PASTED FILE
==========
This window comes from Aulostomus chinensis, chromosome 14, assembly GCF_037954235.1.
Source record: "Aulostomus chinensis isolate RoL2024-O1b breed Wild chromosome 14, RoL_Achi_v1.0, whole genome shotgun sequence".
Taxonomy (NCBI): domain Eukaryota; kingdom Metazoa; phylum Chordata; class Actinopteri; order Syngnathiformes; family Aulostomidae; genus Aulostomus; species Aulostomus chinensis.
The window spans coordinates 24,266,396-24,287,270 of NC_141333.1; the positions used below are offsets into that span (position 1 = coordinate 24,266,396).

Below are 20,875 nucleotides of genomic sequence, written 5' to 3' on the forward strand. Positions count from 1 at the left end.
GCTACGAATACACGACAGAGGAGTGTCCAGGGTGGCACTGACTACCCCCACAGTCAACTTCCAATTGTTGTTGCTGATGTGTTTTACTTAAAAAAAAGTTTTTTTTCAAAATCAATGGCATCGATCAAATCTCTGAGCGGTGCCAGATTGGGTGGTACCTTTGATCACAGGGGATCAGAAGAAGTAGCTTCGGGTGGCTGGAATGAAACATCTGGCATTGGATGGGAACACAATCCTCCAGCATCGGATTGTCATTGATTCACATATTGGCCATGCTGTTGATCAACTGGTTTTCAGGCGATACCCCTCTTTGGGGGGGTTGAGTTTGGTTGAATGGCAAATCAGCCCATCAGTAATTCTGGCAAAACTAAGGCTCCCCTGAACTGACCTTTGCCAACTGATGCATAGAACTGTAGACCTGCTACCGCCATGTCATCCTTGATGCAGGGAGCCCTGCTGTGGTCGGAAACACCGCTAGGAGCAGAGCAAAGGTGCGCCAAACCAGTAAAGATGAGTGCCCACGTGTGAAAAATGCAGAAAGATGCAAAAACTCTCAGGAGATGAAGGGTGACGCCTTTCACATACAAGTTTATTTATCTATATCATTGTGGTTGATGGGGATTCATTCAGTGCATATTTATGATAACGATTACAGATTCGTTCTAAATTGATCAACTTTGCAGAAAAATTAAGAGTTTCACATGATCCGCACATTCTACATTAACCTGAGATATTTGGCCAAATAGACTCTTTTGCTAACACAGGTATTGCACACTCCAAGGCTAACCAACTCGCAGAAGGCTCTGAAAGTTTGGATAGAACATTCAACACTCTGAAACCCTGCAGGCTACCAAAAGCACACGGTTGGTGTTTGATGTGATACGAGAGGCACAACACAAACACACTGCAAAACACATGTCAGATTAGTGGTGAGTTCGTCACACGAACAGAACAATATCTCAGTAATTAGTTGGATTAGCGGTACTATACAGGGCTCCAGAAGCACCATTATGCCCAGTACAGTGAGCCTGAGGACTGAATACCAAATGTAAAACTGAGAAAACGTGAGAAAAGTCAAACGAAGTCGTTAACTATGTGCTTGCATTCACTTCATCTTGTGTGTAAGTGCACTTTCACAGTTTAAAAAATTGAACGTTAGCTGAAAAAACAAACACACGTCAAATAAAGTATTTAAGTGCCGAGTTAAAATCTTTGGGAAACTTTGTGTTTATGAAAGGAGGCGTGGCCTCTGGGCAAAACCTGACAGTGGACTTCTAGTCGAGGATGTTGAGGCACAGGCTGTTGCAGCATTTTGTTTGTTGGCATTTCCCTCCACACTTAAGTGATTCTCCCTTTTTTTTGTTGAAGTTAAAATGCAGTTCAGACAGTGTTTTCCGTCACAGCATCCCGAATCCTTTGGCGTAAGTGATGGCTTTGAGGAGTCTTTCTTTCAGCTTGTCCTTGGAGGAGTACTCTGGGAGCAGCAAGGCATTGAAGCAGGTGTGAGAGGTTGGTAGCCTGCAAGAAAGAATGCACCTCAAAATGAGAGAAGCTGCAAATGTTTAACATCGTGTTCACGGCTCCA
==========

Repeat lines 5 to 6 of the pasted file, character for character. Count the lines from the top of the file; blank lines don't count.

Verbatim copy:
Below are 20,875 nucleotides of genomic sequence, written 5' to 3' on the forward strand. Positions count from 1 at the left end.
GCTACGAATACACGACAGAGGAGTGTCCAGGGTGGCACTGACTACCCCCACAGTCAACTTCCAATTGTTGTTGCTGATGTGTTTTACTTAAAAAAAAGTTTTTTTTCAAAATCAATGGCATCGATCAAATCTCTGAGCGGTGCCAGATTGGGTGGTACCTTTGATCACAGGGGATCAGAAGAAGTAGCTTCGGGTGGCTGGAATGAAACATCTGGCATTGGATGGGAACACAATCCTCCAGCATCGGATTGTCATTGATTCACATATTGGCCATGCTGTTGATCAACTGGTTTTCAGGCGATACCCCTCTTTGGGGGGGTTGAGTTTGGTTGAATGGCAAATCAGCCCATCAGTAATTCTGGCAAAACTAAGGCTCCCCTGAACTGACCTTTGCCAACTGATGCATAGAACTGTAGACCTGCTACCGCCATGTCATCCTTGATGCAGGGAGCCCTGCTGTGGTCGGAAACACCGCTAGGAGCAGAGCAAAGGTGCGCCAAACCAGTAAAGATGAGTGCCCACGTGTGAAAAATGCAGAAAGATGCAAAAACTCTCAGGAGATGAAGGGTGACGCCTTTCACATACAAGTTTATTTATCTATATCATTGTGGTTGATGGGGATTCATTCAGTGCATATTTATGATAACGATTACAGATTCGTTCTAAATTGATCAACTTTGCAGAAAAATTAAGAGTTTCACATGATCCGCACATTCTACATTAACCTGAGATATTTGGCCAAATAGACTCTTTTGCTAACACAGGTATTGCACACTCCAAGGCTAACCAACTCGCAGAAGGCTCTGAAAGTTTGGATAGAACATTCAACACTCTGAAACCCTGCAGGCTACCAAAAGCACACGGTTGGTGTTTGATGTGATACGAGAGGCACAACACAAACACACTGCAAAACACATGTCAGATTAGTGGTGAGTTCGTCACACGAACAGAACAATATCTCAGTAATTAGTTGGATTAGCGGTACTATACAGGGCTCCAGAAGCACCATTATGCCCAGTACAGTGAGCCTGAGGACTGAATACCAAATGTAAAACTGAGAAAACGTGAGAAAAGTCAAACGAAGTCGTTAACTATGTGCTTGCATTCACTTCATCTTGTGTGTAAGTGCACTTTCACAGTTTAAAAAATTGAACGTTAGCTGAAAAAACAAACACACGTCAAATAAAGTATTTAAGTGCCGAGTTAAAATCTTTGGGAAACTTTGTGTTTATGAAAGGAGGCGTGGCCTCTGGGCAAAACCTGACAGTGGACTTCTAGTCGAGGATGTTGAGGCACAGGCTGTTGCAGCATTTTGTTTGTTGGCATTTCCCTCCACACTTAAGTGATTCTCCCTTTTTTTTGTTGAAGTTAAAATGCAGTTCAGACAGTGTTTTCCGTCACAGCATCCCGAATCCTTTGGCGTAAGTGATGGCTTTGAGGAGTCTTTCTTTCAGCTTGTCCTTGGAGGAGTACTCTGGGAGCAGCAAGGCATTGAAGCAGGTGTGAGAGGTTGGTAGCCTGCAAGAAAGAATGCACCTCAAAATGAGAGAAGCTGCAAATGTTTAACATCGTGTTCACGGCTCCA